The Biggest Mistake in the Hedge Fund Tax Debate
Senior Editor, CNBC.com
The debate over how to tax the profits interests of hedge funds is carried out on a deceptively simplistic level that misleads lots of people.
The basic facts are straightforward enough. Most hedge fund managers receive two types of compensation. The first is a fee on the assets under management, often 2 percent of the fund.
The second is a share of the profits, often 20 percent of the profits beyond some hurdle levels (such as the return of all initial outside investment or surpassing the performance of the S&P 500).
The first form of compensation is usually taxed as ordinary income—where the highest marginal tax rate is currently 35 percent.
The second form—called “carried interest” or “the carry” in the jargon—is often treated as a capital gain under current law.
It’s that second type that sticks in the craw of the tax hikers. To them it is obvious that this kind of compensation is not a capital gain. They insist it is rather obviously a fee for the service of running the hedge fund. From here they jump to the conclusion that it should be taxed as ordinary income.
But this is way too quick. Things aren’t really as simple as all that.
In fact, the argument that “carried interest” deserves to be treated as ordinary income rests on a core assumption that is just plain false.
“Capital gains are gains on capital invested. These are fees. That's income,” James Mackintosh, the investment editor at the Financial Times, recently wrote on Twitter.
But not all capital gains are gains on capital invested.
Let’s say you buy a piece of undeveloped property in the Catskills in upstate New York. Your initial purchase price is the capital you invest. If the price goes up over time because the market for Catskills mountain property improves, you’ve clearly made a capital gain. If, say, someone discovers your property is on top of an easily developed shale deposit, then you’ve made a capital gain.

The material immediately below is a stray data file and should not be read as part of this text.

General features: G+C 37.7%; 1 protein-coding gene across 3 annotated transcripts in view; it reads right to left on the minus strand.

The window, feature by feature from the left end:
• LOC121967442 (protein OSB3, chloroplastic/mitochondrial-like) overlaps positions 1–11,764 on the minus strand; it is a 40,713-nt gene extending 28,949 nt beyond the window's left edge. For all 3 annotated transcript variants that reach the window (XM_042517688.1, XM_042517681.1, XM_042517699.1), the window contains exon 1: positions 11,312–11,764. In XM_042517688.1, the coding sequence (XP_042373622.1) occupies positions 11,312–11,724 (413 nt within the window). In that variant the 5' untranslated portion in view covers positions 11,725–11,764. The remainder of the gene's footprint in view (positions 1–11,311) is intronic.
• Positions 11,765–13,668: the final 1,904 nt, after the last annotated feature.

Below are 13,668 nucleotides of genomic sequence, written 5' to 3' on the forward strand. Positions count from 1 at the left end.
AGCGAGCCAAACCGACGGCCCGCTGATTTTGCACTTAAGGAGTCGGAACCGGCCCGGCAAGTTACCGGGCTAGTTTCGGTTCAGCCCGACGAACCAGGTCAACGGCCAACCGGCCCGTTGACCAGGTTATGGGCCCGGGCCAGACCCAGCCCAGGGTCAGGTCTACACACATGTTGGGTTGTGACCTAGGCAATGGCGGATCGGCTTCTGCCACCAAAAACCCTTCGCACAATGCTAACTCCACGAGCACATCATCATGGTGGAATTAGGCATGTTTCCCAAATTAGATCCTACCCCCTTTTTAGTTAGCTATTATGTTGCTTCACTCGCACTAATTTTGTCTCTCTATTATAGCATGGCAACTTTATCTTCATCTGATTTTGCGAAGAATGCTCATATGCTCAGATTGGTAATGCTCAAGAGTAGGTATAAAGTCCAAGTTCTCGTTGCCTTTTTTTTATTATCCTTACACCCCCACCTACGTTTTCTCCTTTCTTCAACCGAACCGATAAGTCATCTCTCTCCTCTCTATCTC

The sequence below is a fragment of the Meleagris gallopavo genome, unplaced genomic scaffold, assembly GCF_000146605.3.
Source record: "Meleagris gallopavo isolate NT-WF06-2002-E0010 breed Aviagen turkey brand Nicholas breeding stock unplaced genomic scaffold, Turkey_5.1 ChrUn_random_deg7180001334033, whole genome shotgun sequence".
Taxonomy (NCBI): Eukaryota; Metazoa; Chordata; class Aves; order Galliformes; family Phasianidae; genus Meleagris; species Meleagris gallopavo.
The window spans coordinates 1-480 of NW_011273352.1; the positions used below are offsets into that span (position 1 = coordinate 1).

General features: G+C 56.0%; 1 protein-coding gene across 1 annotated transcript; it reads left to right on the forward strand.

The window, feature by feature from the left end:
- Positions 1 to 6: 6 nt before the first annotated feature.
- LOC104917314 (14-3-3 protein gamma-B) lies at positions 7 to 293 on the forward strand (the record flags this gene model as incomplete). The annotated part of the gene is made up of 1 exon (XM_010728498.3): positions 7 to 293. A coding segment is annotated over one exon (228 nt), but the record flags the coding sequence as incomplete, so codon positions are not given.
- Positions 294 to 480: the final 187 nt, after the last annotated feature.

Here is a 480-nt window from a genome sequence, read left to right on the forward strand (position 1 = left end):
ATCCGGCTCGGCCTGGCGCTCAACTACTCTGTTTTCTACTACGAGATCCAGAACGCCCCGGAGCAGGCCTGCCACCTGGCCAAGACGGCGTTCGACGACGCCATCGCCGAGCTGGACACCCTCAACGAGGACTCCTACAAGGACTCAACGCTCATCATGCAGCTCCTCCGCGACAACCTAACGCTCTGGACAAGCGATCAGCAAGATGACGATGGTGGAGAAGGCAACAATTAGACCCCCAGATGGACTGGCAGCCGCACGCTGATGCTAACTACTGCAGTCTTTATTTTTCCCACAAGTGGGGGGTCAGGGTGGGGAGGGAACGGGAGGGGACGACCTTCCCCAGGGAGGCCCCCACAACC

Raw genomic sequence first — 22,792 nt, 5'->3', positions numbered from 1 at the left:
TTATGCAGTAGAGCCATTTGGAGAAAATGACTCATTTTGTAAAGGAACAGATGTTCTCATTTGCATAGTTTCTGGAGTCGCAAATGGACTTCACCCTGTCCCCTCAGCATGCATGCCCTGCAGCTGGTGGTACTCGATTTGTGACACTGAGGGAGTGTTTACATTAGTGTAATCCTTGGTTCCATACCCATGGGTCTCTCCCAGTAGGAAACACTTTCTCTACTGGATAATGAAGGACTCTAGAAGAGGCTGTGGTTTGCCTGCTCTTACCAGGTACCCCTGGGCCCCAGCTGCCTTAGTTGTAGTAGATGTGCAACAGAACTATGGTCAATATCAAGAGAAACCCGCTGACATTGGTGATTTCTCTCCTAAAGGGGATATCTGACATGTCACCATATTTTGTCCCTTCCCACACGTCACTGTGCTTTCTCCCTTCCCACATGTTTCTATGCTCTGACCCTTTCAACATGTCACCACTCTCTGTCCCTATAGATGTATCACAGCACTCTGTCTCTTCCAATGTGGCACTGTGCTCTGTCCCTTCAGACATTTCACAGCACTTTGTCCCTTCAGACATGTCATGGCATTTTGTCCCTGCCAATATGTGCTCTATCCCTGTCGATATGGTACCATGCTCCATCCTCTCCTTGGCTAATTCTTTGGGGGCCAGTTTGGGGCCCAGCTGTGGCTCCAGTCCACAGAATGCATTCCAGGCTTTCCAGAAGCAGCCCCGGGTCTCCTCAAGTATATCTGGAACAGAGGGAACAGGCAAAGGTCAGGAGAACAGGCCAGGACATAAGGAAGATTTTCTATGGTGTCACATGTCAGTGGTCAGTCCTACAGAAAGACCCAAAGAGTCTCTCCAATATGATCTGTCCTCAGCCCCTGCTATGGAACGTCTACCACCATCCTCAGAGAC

But let’s say, instead, you spend a few years gathering falling trees and building a house on the property. Let’s say the existence of the house improves the price you can ask for the land. Now it was your years of labor—your service of home building—that improved the value.
There’s no other source of price appreciation.
When you sell the house, is this income for services? Or is it a capital gain? Under the law, it’s most likely a capital gain.
Or let’s say you launch an Internet start-up. You develop a killer iPhone app. You attract some outside investors to whom you sell a portion of the company in exchange for cash to build out the app. You collect a salary for a couple of years—which is taxed as ordinary income. Then you sell the company to Google.
The main thing that increased the value of your company was your labor and the capital of your investors. So do your investors get treated as having a capital gain while you get ordinary income from the sale? Of course not. You all have a capital gain.
Let’s say you actively manage your investment portfolio. This active management is your labor. But the products of that labor—gains and losses—are treated as capital gains and losses.
In other words, the distinction between capital gains and ordinary income across a whole variety of activities does not turn on whether it is a gain from investing financial capital or from contributing services and labor. There are lots of gains through services that get taxed at the capital gains levels.
There may be arguments in favor of treating the carried interests of hedge fund managers as different from the paid-in interests of hedge fund investors—but this phony distinction between gains from “capital invested” and gains from “services” isn’t one of them.
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